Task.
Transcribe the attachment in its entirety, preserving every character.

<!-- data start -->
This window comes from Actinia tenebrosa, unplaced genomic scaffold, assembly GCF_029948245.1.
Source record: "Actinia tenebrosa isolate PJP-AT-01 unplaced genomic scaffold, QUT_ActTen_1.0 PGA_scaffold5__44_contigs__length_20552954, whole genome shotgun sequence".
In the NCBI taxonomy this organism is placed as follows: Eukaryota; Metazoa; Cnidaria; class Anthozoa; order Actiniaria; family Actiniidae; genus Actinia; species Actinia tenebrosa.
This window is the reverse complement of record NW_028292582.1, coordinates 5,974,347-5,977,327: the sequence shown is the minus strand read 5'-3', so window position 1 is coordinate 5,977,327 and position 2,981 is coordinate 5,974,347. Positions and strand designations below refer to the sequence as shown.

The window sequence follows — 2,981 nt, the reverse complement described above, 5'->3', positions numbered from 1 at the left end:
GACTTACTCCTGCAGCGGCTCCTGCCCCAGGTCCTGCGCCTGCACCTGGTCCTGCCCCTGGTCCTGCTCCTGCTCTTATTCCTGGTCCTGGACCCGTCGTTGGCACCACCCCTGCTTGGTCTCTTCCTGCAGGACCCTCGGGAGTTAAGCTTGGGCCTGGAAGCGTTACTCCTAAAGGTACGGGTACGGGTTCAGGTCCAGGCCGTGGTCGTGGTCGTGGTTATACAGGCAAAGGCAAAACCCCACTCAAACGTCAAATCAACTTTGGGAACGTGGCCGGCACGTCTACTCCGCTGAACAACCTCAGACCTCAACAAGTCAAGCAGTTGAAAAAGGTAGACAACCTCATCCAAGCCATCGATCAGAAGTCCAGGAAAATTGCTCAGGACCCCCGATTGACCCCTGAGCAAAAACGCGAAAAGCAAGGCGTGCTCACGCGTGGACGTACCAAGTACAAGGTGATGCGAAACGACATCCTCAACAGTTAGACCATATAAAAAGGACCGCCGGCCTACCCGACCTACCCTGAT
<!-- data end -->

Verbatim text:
This window comes from Actinia tenebrosa, unplaced genomic scaffold, assembly GCF_029948245.1.
Source record: "Actinia tenebrosa isolate PJP-AT-01 unplaced genomic scaffold, QUT_ActTen_1.0 PGA_scaffold5__44_contigs__length_20552954, whole genome shotgun sequence".
In the NCBI taxonomy this organism is placed as follows: Eukaryota; Metazoa; Cnidaria; class Anthozoa; order Actiniaria; family Actiniidae; genus Actinia; species Actinia tenebrosa.
This window is the reverse complement of record NW_028292582.1, coordinates 5,974,347-5,977,327: the sequence shown is the minus strand read 5'-3', so window position 1 is coordinate 5,977,327 and position 2,981 is coordinate 5,974,347. Positions and strand designations below refer to the sequence as shown.

The window sequence follows — 2,981 nt, the reverse complement described above, 5'->3', positions numbered from 1 at the left end:
GACTTACTCCTGCAGCGGCTCCTGCCCCAGGTCCTGCGCCTGCACCTGGTCCTGCCCCTGGTCCTGCTCCTGCTCTTATTCCTGGTCCTGGACCCGTCGTTGGCACCACCCCTGCTTGGTCTCTTCCTGCAGGACCCTCGGGAGTTAAGCTTGGGCCTGGAAGCGTTACTCCTAAAGGTACGGGTACGGGTTCAGGTCCAGGCCGTGGTCGTGGTCGTGGTTATACAGGCAAAGGCAAAACCCCACTCAAACGTCAAATCAACTTTGGGAACGTGGCCGGCACGTCTACTCCGCTGAACAACCTCAGACCTCAACAAGTCAAGCAGTTGAAAAAGGTAGACAACCTCATCCAAGCCATCGATCAGAAGTCCAGGAAAATTGCTCAGGACCCCCGATTGACCCCTGAGCAAAAACGCGAAAAGCAAGGCGTGCTCACGCGTGGACGTACCAAGTACAAGGTGATGCGAAACGACATCCTCAACAGTTAGACCATATAAAAAGGACCGCCGGCCTACCCGACCTACCCTGAT